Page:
My Husband Initially Refused To Show Any Remorse For The Affair. It’s Been Months And Now He’s Claiming To Be Sorry. Is This Genuine?

By: Katie Lersch:  Many wives whose husband has had an affair notice a severe change in attitude from their husband immediately after the affair and then a few months later.  Sometimes, a husband is loving and apologetic at first and then loses patience with always being the “bad guy” or being questioned, so he takes a harder stance later.

On the other extreme, you have the husbands who are indignant and unapologetic at first, but who soften and become more apologetic over time.  And although wives do tend to prefer the softer version even if it comes later, they often wonder if it is to be trusted.  The fear is that he saw that his hard, unapologetic act wasn’t going to work and now he’s trying another, insincere tactic.  Make no mistake. True remorse is EXTREMELY important to wives.  Because it indicates that he knows that he is wrong, which might be a good indicator that he is less likely to cheat again.

A wife might describe the skepticism this way: “the day I caught my husband cheating on me, I do not know who was more angry – him or me.  I was angry at what he did.  He was angry that I had been spying on him.  And he was adamant that he was not sorry.  He said that our marriage wasn’t a good one.  He said that he’d tried to tell me, but I never listened to him.  He said that he didn’t care what I did or how I wanted to proceed because our marriage is no longer important to him.  I moved out that very same day.  I didn’t want to see or hear from him again.  I am pretty sure that we both went to attorneys shortly after that.  Imagine my shock when a couple of days ago, he called to tell me that he had something that he wanted to tell me.  He asked me to just listen for a second.  He said that he had been in therapy and that this made him realize that he had been holding onto anger that had nothing to do with me and that he owed me a sincere apology.  He said our marriage wasn’t bad.  He said that it had some flaws, but that all marriages have flaws and that he overreacted.  He told me that he knows he can never ask me to forgive him.  But he wanted me to know that he was truly, deeply, and genuinely sorry.  He then asked me to lunch.  I admit that my curiosity got the better of me.  I went to lunch and he seemed sincere.  And we have gone out a couple of times.  Part of me is relieved and intrigued.  The other part of me wonders if the other woman dumped him or if he’s just lonely.  I can’t forget the mean things he said to me.  Can I believe in his sincerity? Maybe he found out from an attorney how expensive a divorce would be.  As far as I know, neither of us have started divorce proceedings. I am torn.  I want to believe that he’s sorry, but it’s hard.”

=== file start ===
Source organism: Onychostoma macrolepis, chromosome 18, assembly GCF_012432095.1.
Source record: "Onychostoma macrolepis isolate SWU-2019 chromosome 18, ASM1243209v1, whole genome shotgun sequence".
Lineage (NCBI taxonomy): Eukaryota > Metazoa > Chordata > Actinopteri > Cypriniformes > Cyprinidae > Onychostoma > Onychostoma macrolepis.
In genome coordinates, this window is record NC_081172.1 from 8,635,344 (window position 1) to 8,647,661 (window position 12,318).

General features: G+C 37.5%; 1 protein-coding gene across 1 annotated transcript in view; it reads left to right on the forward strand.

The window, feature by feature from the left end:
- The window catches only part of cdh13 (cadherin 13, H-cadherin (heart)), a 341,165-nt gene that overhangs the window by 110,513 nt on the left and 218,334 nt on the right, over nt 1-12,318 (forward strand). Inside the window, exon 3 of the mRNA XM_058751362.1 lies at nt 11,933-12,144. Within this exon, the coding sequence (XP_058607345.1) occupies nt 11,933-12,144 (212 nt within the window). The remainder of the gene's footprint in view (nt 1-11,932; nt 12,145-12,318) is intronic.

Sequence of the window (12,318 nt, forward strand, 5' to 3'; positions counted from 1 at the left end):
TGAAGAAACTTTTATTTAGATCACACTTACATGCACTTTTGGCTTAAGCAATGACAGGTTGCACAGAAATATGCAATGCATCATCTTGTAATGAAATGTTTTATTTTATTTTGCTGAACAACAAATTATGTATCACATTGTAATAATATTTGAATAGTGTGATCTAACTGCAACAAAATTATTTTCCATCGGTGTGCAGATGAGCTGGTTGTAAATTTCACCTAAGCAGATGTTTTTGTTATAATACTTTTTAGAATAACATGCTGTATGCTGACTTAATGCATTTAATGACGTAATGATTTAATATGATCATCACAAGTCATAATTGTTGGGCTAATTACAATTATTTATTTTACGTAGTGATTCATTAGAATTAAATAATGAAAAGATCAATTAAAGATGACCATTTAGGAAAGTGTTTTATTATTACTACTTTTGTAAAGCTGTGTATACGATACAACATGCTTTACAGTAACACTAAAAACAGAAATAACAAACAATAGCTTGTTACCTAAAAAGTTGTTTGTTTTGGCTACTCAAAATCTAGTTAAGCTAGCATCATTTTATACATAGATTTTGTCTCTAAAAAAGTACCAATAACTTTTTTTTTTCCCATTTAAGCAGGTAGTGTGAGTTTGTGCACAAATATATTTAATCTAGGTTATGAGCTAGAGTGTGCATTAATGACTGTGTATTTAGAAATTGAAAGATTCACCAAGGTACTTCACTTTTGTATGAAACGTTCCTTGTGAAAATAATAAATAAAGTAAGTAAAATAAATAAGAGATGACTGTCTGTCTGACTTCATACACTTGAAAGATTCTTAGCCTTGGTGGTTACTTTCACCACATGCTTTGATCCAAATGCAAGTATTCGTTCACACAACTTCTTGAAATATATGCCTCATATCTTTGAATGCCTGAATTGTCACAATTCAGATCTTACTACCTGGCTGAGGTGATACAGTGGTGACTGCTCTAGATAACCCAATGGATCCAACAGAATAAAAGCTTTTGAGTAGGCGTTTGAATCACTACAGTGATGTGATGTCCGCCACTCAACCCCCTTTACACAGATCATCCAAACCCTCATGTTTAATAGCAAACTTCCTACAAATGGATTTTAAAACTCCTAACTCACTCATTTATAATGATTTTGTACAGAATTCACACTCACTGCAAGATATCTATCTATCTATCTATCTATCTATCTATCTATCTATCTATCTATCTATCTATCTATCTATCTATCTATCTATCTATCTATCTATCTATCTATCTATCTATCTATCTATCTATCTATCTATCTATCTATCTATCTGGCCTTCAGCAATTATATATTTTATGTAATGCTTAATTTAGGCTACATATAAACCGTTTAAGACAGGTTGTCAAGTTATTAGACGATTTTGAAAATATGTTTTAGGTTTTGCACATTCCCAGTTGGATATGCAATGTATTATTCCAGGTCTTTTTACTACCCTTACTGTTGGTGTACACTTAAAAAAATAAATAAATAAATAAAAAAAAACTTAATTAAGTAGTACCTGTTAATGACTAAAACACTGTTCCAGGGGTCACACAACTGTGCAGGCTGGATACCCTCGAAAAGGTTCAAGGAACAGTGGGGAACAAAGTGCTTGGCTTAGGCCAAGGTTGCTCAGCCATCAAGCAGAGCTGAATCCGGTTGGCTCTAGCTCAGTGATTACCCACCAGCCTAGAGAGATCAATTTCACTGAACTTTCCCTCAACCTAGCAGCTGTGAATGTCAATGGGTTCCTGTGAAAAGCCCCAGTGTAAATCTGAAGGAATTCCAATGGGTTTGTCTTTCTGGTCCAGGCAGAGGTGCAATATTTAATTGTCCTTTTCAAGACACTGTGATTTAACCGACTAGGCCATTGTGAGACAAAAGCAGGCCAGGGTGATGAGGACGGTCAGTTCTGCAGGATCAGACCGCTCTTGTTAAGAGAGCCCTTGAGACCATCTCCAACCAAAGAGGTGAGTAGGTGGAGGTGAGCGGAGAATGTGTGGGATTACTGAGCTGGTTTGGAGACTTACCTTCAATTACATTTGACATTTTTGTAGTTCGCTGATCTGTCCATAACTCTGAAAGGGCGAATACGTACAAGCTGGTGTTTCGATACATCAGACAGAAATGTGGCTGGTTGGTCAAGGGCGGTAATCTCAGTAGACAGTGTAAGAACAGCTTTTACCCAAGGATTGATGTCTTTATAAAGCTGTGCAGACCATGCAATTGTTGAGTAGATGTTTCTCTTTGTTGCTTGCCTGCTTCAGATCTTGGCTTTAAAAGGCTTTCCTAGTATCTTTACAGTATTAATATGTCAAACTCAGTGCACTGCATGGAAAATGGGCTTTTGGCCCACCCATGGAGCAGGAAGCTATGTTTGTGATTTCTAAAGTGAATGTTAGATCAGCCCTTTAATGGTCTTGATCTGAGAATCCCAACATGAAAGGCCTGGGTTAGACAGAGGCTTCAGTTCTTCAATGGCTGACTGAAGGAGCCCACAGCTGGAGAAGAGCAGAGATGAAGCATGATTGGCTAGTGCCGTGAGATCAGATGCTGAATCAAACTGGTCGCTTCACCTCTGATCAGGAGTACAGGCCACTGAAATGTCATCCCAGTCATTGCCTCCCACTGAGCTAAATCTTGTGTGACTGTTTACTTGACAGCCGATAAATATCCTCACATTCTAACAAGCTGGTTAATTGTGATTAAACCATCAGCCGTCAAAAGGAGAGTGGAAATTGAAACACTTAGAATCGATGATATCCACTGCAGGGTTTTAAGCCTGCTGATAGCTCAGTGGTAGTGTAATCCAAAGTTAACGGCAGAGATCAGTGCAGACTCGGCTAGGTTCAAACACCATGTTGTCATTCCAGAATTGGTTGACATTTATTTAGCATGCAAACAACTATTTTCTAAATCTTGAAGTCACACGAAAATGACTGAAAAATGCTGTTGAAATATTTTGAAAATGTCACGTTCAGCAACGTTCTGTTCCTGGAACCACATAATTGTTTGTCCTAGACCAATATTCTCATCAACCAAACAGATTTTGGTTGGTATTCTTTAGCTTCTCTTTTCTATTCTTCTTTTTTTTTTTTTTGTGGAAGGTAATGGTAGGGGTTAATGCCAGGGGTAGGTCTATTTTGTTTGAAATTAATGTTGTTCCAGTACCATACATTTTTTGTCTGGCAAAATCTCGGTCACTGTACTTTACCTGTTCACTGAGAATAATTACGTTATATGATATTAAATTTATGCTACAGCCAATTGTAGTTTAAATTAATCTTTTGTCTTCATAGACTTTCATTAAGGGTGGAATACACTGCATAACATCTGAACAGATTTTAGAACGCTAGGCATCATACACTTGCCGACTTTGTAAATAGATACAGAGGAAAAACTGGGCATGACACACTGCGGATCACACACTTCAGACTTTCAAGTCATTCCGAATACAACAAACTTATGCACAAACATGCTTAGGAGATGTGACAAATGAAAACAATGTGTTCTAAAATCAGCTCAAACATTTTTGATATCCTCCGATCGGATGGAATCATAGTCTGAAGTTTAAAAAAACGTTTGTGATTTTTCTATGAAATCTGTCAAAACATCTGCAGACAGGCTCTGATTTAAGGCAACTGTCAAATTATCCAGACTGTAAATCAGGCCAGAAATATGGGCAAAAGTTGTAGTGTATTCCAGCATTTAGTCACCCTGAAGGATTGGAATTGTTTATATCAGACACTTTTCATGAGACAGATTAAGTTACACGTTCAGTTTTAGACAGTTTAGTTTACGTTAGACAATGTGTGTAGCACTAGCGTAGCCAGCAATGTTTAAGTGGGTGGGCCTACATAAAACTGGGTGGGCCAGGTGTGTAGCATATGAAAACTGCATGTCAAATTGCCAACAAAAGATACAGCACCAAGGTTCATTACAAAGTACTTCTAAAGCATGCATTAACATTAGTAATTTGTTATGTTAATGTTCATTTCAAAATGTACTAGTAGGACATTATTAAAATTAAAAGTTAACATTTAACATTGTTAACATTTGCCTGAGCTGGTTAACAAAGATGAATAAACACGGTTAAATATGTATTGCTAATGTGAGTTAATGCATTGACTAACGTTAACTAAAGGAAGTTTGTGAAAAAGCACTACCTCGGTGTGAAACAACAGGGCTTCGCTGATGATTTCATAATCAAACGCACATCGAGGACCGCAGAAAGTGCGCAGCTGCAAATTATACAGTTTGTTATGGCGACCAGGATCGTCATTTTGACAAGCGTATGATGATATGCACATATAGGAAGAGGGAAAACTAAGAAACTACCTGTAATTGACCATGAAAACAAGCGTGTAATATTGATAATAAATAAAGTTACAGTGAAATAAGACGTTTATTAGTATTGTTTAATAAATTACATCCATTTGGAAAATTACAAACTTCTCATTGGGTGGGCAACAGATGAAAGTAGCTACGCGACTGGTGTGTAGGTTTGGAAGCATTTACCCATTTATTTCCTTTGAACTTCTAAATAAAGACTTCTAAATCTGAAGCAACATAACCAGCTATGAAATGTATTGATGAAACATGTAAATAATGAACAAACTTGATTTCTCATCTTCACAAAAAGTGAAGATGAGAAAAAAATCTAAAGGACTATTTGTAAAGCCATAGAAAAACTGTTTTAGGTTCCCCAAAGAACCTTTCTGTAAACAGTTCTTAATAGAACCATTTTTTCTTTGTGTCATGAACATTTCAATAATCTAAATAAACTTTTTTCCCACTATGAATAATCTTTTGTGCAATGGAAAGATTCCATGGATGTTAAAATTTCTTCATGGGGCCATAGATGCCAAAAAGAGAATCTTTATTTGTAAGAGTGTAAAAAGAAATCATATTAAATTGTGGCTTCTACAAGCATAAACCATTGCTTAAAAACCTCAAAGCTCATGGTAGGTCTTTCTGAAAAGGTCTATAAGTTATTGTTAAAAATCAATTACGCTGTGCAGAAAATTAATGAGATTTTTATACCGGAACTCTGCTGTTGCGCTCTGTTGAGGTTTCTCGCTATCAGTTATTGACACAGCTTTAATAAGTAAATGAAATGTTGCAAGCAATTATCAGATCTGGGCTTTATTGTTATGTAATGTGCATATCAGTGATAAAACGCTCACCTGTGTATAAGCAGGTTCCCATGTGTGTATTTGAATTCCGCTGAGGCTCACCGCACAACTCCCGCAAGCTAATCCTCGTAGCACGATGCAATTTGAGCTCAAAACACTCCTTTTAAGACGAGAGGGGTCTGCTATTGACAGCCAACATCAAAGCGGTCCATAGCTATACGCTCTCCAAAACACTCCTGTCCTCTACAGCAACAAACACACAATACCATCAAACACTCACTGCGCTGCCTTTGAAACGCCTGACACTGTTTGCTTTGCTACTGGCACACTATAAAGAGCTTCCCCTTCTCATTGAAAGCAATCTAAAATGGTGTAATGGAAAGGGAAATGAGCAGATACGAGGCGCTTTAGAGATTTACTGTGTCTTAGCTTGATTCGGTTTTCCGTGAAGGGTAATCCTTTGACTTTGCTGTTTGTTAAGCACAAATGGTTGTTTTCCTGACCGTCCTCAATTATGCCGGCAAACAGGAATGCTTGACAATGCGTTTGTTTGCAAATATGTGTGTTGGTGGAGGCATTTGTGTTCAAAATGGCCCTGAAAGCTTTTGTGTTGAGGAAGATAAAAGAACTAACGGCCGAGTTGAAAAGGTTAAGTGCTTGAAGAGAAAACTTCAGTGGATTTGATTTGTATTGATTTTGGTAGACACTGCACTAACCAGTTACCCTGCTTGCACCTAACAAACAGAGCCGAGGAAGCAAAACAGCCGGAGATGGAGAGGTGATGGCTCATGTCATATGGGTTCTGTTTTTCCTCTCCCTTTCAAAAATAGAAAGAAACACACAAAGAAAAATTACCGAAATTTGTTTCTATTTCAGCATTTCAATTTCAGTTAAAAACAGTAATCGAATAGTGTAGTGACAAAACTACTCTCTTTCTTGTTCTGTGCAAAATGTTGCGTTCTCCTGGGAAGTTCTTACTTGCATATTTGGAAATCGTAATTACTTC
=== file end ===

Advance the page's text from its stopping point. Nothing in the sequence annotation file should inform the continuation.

I can speculate as to his motivations, as you already are.  And I can tell you that a man changing his mind, his perceptions, and his reactions is normal. People lash out in the heat of the moment.  In a sense, he had a reaction that was similar to yours, although yours was more justified.   People tend to have strong reactions in the beginning and then calm down.  They also tend to do some posturing in the hopes that their strong reaction will scare you off of having high expectations from them.

The fact that the husband is in counseling makes his change in perception even more likely and is a good sign.  That is one major objective of counseling – to help you see and accept things that you may be missing because you are too close to the situation.

As far as the other woman, you would not be out of line to ask about her status.  Frankly, if I were in this situation, I would move slowly.  Right now, I think that it would be smart to take things day by day.  Maybe just continue on with the lunches and see if more information presents itself.

A reconciliation after an affair is something that shouldn’t be rushed and ideally happens only once you are absolutely sure that total and complete rehabilitation has taken place, the trust is restored, and both people truly want to be in the marriage again.

It’s too soon for all of these things to be present. But it may not be too late for him to start expressing remorse.  It’s not at all uncommon and it’s certainly better than him continuing to be unapologetic.  People tend to need time to process the full extent of their mistake and the true devastation that it has caused.   It is good that he realizes this and is sorry for it.  In the days to come, you can watch closely and continue to evaluate how you feel.  No one says you have to make any immediate decisions.  For now, focus on the fact that you’ve made progress and that he’s feeling the remorse that you deserve.

Frankly, I viewed almost all of my husband’s claims after his affair with a good degree of skepticism.  But over time, he proved himself to be sincere. There’s more about that journey on my blog at http://surviving-the-affair.com

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